Educator effectiveness and leadership can be activated through articulated teaching pathways that develop the relevant knowledge, skills, and dispositions. Teaching training pathways include the following milestones:
- P-12 student: The future educator, with a focus on future educators of color, is engaged in the school community (i.e., is not systematically excluded through poor school design and implementation, including excessive and/or discriminatory use of suspension as a disciplinary practice) and achieves student pathway milestones
- Educator employment preparation: The future educator receives a hands-on, context-based training in subject-matter content, curriculum-informed pedagogy, and cultural competence
- Employment induction: The newly hired educator receives mentoring and other supports from the employer, educator colleagues, and education service providers;
- Post-employment growth: The experienced educator participates in ongoing learning experiences that are high quality and relevant, typically organized around educator collaboration, and typically focused on learning standards, curriculum, ongoing assessment, and student work exemplars.
Educator pathways are more likely to succeed when they are anchored in demand and are coordinated and coherent. For example, a coordinated educator pathway progresses from high school student to college student to employed educator, where the individual earns “stackable” credentials along the way, with inflection points at the awarding of a diploma and at points of hire, tenure, and other employment milestones. Each of the relevant parties (future educator, employer, preparation program, government) makes fiscal investments along the course of an integrated pathway.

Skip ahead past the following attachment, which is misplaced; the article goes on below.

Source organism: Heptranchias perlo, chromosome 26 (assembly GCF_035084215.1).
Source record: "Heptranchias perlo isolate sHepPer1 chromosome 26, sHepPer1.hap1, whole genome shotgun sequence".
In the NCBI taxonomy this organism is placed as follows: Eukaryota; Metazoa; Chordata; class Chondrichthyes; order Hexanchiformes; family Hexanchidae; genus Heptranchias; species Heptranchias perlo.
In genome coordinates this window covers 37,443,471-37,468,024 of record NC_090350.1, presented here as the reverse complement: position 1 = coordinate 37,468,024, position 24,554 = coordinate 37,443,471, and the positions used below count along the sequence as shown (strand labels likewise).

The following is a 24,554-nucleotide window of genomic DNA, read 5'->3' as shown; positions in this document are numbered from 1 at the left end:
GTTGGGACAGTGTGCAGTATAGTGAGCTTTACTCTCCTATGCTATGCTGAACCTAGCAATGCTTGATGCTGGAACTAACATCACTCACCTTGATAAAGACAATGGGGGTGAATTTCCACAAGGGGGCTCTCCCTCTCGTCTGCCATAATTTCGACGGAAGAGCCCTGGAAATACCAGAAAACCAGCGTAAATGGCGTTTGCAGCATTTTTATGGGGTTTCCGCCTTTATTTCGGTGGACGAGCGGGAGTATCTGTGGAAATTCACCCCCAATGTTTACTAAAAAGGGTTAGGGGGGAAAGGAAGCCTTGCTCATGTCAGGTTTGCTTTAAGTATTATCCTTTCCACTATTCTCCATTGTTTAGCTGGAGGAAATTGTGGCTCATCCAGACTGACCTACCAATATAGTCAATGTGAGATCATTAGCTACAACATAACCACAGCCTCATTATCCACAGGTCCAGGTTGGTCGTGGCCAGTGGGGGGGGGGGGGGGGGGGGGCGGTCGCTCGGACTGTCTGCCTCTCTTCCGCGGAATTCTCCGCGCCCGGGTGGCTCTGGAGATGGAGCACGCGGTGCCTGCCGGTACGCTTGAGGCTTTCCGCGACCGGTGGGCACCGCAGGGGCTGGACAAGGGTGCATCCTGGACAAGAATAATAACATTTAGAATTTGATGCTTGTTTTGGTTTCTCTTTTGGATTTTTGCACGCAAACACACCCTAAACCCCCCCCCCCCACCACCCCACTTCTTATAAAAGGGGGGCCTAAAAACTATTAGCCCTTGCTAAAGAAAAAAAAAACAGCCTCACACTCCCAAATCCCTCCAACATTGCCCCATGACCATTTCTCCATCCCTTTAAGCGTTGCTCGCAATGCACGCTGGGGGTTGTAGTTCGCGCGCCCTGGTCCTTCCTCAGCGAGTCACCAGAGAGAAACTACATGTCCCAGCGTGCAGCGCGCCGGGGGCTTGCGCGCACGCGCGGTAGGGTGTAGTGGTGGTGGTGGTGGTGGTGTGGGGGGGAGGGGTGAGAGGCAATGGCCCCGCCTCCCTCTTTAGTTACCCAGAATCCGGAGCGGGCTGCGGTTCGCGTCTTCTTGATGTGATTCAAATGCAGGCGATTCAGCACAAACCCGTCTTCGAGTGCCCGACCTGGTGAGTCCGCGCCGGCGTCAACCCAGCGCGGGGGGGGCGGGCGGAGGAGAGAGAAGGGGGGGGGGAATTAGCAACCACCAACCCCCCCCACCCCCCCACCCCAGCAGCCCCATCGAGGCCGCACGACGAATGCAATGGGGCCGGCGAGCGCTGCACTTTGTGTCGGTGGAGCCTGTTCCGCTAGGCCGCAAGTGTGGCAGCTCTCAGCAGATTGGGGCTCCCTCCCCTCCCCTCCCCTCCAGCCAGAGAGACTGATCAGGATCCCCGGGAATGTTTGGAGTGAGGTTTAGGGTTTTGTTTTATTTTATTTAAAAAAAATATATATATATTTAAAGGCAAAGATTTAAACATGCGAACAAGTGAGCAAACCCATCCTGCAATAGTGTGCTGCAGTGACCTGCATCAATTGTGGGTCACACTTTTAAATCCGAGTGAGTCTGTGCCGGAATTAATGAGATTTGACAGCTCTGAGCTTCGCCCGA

Curriculum is the comprehensive set of instructional materials available for use by teachers with their students and families, which, if the curriculum is of high quality, allow learning standards and high expectations to come alive in the instructional context, often with such student-centered features as alignment to standards; cultural and real-world relevance; asynchronous learning that leverages technology and higher-order teacher expertise; scaffolds and supports for struggling learners; problem- and project-based hands-on activities; opportunities for creativity, production, choice, collaboration, and social/emotional growth; as well as ongoing assessment of mastery and progress.
Strong public and private sector organizations have mechanisms for “research and development,” or the development and implementation of improvements in the way products and services are designed, produced, and/or delivered. In the education sector, a crucial component of “research and development” includes allocating time for educators, working individually or in groups, to design new instructional approaches based on learning standards, past evidence and practice; try out these new approaches; review the evidence of effectiveness, including student work exemplars; improve promising practices and quickly discard failures. It is important to note that innovations in educator practice can occur only in the context of trust. People who are afraid do not risk failure. This does not mean that teachers and schools cannot or should not be held accountable for results, only that innovative practice (and the associated risk of failure) must be viewed as part of the core repertoire of excellent teachers in excellent schools.